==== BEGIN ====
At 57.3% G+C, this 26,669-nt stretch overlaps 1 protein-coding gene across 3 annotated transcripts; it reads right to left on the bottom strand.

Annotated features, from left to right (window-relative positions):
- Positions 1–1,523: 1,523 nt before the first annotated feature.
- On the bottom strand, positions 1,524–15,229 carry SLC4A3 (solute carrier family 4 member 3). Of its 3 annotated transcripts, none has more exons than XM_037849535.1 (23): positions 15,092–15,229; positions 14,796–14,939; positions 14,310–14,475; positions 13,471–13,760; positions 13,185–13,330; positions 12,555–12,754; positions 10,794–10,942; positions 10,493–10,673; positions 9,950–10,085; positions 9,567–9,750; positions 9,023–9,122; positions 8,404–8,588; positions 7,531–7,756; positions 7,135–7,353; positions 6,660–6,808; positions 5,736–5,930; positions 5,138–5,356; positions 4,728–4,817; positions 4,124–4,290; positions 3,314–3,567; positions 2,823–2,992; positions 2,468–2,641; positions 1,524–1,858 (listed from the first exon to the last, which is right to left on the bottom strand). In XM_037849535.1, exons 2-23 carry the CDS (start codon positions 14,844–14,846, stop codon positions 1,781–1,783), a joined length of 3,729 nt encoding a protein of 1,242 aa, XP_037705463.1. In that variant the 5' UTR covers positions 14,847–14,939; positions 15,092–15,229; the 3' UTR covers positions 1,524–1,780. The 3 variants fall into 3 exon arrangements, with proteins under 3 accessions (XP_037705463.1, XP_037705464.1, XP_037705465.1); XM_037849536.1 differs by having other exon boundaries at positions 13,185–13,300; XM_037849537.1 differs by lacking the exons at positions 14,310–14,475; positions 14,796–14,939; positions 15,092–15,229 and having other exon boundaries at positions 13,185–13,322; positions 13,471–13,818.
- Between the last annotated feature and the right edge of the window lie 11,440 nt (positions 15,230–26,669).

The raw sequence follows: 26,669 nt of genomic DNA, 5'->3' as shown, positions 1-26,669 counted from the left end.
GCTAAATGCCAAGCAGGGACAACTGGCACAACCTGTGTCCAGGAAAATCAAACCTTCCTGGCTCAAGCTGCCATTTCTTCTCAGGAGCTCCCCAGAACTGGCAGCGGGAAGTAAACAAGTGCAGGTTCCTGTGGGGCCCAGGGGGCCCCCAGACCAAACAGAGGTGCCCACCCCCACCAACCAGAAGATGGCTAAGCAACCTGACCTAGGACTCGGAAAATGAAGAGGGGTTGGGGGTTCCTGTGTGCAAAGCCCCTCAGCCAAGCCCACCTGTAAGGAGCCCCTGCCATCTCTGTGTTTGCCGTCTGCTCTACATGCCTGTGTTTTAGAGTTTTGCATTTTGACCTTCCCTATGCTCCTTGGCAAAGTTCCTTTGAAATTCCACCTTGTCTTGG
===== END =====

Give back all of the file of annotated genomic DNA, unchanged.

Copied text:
At 57.3% G+C, this 26,669-nt stretch overlaps 1 protein-coding gene across 3 annotated transcripts; it reads right to left on the bottom strand.

Annotated features, from left to right (window-relative positions):
- Positions 1–1,523: 1,523 nt before the first annotated feature.
- On the bottom strand, positions 1,524–15,229 carry SLC4A3 (solute carrier family 4 member 3). Of its 3 annotated transcripts, none has more exons than XM_037849535.1 (23): positions 15,092–15,229; positions 14,796–14,939; positions 14,310–14,475; positions 13,471–13,760; positions 13,185–13,330; positions 12,555–12,754; positions 10,794–10,942; positions 10,493–10,673; positions 9,950–10,085; positions 9,567–9,750; positions 9,023–9,122; positions 8,404–8,588; positions 7,531–7,756; positions 7,135–7,353; positions 6,660–6,808; positions 5,736–5,930; positions 5,138–5,356; positions 4,728–4,817; positions 4,124–4,290; positions 3,314–3,567; positions 2,823–2,992; positions 2,468–2,641; positions 1,524–1,858 (listed from the first exon to the last, which is right to left on the bottom strand). In XM_037849535.1, exons 2-23 carry the CDS (start codon positions 14,844–14,846, stop codon positions 1,781–1,783), a joined length of 3,729 nt encoding a protein of 1,242 aa, XP_037705463.1. In that variant the 5' UTR covers positions 14,847–14,939; positions 15,092–15,229; the 3' UTR covers positions 1,524–1,780. The 3 variants fall into 3 exon arrangements, with proteins under 3 accessions (XP_037705463.1, XP_037705464.1, XP_037705465.1); XM_037849536.1 differs by having other exon boundaries at positions 13,185–13,300; XM_037849537.1 differs by lacking the exons at positions 14,310–14,475; positions 14,796–14,939; positions 15,092–15,229 and having other exon boundaries at positions 13,185–13,322; positions 13,471–13,818.
- Between the last annotated feature and the right edge of the window lie 11,440 nt (positions 15,230–26,669).

The raw sequence follows: 26,669 nt of genomic DNA, 5'->3' as shown, positions 1-26,669 counted from the left end.
GCTAAATGCCAAGCAGGGACAACTGGCACAACCTGTGTCCAGGAAAATCAAACCTTCCTGGCTCAAGCTGCCATTTCTTCTCAGGAGCTCCCCAGAACTGGCAGCGGGAAGTAAACAAGTGCAGGTTCCTGTGGGGCCCAGGGGGCCCCCAGACCAAACAGAGGTGCCCACCCCCACCAACCAGAAGATGGCTAAGCAACCTGACCTAGGACTCGGAAAATGAAGAGGGGTTGGGGGTTCCTGTGTGCAAAGCCCCTCAGCCAAGCCCACCTGTAAGGAGCCCCTGCCATCTCTGTGTTTGCCGTCTGCTCTACATGCCTGTGTTTTAGAGTTTTGCATTTTGACCTTCCCTATGCTCCTTGGCAAAGTTCCTTTGAAATTCCACCTTGTCTTGG